harsens_rob (harsens_rob) wrote,

Review: Angel & Faith #9

9 cover

Angel & Faith

not s9, but s7 - Issue 9

"Daddy Issues, p4"

Script: Christos Gage, Art: Rebekah Isaacs, Colors: Dan Jackson, Letters: Richard Starkings & (Comicraft) Jimmy Betancourt
Cover: Steve Morris

Blurb: While keeping the streets of London safe, Angel and Faith struggle with their sin-filled pasts. For now, Faith finds some peace in guiding a group of Slayers - one of whom has a lethal grudge against Angel. With reluctant assistance from Faith, Angel seeks to undo his greatest sin and resurrect Giles from a natural death... somehow... in a world without magic.

Page 01: We open on Faith getting her emotional trauma removed to feed Drusilla's Lorophage Demon so that she can stop feeling so  guilty about her past, betrayed and used by her father, and driven to shocking violence by her deep seated anger.

Angel is not onboard with this. And he feels the need to butt in.

He charges into the church and kicks the Lorophage away from Faith, insisting that she not do it.

Commentary: I'm all on- board with disagreeing with Faith on this way out, but I'm also kinda annoyed with Angel for the way he just charges in and starts violently objecting. It doesn't seem like this is his call, but on the other hand, I don't want Faith taking this path either. Ah, what to do - what to do - I'm not sure whose side I should come in on with this.

Page 02: Angel insists to Faith that she's not the person who runs away from what she's done anymore and she shouldn't let her father take her back to that. He tells her that she has to live with her past.

Drusilla, who had been holding back the demon, replies that in fact she doesn't. She accuses Angel (echoing Harmony's sentiments) that he enjoys his torment but that Faith isn't obligated to do so. She further asks Faith to inform Angel how she feels now that her trauma pain has been taken.

Faith replies that she feels great.

Page 03: Faith revels in not caring anymore about the Mayor's manipulation, or her father's constant disappointment, or all of those things she did back in Sunnydale. She remembers all of it, but she doesn't hurt over it anymore.

Angel asks her what else she's lost. He brings up Professor Worth - one of the driving forces behind her trying to be a better person. Faith gives it some thought, but shrugs it off -- she isn't in pain over that anymore either. This really bothers Angel.


Page 04: He next tells Faith that his own crushing guilt is what keeps him striving to never do the things that Angelus did again. He tells her that his striving to be stronger is what allows Angelus to remain locked away. He next turns on her for taking a shortcut, and tells her that the broken woman in L.A. when she tortured Wes and tried to get Angel to kill her is the person who'd he would've expected to cheat her way to penance - not the woman he'd come to know.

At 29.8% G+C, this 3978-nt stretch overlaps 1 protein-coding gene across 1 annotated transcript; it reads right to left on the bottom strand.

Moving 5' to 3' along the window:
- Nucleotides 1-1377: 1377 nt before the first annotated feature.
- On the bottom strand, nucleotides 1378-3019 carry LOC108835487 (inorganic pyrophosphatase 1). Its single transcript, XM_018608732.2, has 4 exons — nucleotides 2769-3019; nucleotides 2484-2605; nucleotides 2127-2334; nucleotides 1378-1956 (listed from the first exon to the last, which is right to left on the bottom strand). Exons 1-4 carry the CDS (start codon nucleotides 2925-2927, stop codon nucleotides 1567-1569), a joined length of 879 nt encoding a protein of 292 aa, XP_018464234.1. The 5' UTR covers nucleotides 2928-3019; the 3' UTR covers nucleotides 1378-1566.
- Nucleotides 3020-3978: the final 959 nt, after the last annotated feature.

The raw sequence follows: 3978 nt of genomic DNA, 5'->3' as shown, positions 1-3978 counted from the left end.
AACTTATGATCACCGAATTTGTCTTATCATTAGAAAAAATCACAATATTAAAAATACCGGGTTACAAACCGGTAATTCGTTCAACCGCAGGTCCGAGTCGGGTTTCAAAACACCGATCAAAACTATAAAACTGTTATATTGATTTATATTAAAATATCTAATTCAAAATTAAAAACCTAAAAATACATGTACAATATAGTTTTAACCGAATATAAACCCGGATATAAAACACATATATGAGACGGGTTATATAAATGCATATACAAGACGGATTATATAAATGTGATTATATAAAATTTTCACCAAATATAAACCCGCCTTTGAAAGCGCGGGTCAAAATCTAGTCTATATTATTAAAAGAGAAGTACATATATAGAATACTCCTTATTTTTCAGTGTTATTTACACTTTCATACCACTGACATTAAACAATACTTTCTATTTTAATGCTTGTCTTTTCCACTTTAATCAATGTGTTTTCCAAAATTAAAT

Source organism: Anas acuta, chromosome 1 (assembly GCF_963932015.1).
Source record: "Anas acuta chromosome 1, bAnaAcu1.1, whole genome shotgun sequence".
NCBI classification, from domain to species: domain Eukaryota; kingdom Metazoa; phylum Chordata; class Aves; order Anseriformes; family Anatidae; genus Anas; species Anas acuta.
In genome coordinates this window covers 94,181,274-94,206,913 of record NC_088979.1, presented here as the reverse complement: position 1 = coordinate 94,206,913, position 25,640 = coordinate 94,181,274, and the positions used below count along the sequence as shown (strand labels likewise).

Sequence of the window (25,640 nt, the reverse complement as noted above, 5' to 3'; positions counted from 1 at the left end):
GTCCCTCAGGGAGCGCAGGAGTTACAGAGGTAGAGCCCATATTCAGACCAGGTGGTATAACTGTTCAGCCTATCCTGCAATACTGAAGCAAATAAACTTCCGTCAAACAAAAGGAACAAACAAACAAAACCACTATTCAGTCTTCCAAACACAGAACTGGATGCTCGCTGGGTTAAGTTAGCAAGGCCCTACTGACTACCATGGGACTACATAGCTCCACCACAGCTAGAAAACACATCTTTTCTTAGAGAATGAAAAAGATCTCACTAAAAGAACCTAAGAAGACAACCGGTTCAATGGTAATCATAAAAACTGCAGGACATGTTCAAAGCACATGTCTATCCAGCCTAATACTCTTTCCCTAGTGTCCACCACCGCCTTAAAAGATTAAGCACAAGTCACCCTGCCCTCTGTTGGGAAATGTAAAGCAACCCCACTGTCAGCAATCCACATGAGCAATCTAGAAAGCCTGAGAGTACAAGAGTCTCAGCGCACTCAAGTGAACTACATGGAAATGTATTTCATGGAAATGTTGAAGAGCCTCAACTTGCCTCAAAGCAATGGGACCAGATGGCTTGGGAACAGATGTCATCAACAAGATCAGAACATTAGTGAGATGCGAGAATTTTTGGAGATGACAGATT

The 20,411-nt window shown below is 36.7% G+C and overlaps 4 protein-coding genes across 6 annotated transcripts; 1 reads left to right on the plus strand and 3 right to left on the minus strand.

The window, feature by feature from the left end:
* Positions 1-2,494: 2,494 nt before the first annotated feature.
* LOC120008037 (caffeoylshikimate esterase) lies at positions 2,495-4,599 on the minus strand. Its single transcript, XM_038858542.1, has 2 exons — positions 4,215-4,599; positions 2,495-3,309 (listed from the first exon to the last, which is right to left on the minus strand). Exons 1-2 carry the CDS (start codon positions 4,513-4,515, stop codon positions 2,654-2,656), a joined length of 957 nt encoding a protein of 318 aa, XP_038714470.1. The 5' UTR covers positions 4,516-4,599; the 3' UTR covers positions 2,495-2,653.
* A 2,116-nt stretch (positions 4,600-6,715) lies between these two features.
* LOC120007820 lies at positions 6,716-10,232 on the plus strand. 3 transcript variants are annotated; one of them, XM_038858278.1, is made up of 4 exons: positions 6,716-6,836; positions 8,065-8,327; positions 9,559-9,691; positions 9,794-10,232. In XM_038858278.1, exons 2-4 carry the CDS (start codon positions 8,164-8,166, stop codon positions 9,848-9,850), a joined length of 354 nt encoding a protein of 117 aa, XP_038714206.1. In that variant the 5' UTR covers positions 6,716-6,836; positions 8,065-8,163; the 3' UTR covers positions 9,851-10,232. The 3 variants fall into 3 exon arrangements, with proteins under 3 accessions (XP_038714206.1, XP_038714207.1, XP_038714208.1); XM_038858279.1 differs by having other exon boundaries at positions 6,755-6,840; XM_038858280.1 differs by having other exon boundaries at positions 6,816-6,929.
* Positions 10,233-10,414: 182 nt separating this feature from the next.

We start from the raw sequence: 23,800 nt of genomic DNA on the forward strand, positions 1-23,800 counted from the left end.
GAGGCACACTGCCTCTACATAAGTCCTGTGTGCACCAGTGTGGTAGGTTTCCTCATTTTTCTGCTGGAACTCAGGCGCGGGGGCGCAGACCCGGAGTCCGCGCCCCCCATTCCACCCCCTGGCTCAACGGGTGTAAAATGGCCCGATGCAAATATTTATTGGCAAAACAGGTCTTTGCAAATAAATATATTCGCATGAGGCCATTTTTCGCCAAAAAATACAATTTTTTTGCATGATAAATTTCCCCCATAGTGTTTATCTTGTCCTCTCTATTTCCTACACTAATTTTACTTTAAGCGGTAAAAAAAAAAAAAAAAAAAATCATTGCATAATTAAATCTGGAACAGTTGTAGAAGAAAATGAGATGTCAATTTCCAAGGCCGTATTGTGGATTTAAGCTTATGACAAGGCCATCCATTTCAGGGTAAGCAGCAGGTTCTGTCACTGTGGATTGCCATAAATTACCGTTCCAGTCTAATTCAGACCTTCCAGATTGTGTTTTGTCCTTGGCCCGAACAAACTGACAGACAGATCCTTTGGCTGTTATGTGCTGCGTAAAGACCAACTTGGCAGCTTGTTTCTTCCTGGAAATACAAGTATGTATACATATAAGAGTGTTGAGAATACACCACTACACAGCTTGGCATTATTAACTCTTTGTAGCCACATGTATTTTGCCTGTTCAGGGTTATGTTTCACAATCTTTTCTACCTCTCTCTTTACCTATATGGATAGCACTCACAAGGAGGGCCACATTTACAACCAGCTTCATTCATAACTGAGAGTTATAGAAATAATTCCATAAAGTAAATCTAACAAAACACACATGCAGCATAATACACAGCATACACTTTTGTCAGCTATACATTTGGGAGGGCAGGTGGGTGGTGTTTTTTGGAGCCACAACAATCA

He tells Faith that this shortcut didn't make her better, it made her less.

Commentary: I like Angel's speech on this page, but man is it really harsh. I can't decide if he's really this upset or if he's trying to provoke a response from her. Drusilla is about to interrupt, so we can't know for sure but I do suspect that it's a little of both. His angry disappointment is palpable, but I think that telling her she's made herself less was just to get her to consider reversing what she's done, as he's about to discuss with Dru.

Page 05: Drusilla steps in to remind Angel that not everyone has his love for self-flagellation. Faith also points out that even if she wanted all of that pain back, what's done is done.

Angel demands from Dru whether the Lorophage could reverse the process, which Dru blows off with a non-answer. Angel pushes for a yes or no, and Dru glares at him.

Page 06: Drusilla decides enough of that talk, and launches herself at Angel. She accuses Angel of wanting to force everyone to be just like himself, a shattered and helpless thing.

Drusilla, without her insanity, is quite a fighter. Using her flexibility, her nails and a candle stand, she's able to disarm Angel of his sword.

Page 07: Dru is able to back Angel to her chair, raking him with her nails across the chest. She shouts that none of them will be broken like they were again, but Angel tells her that she's just managed to break her followers in a different way. He tosses her away into a table, at which point the Lorophage punches him out.

Page 08: While wrestling with the Lorophage and the humans that are Dru's followers, she's able to overpower him from behind.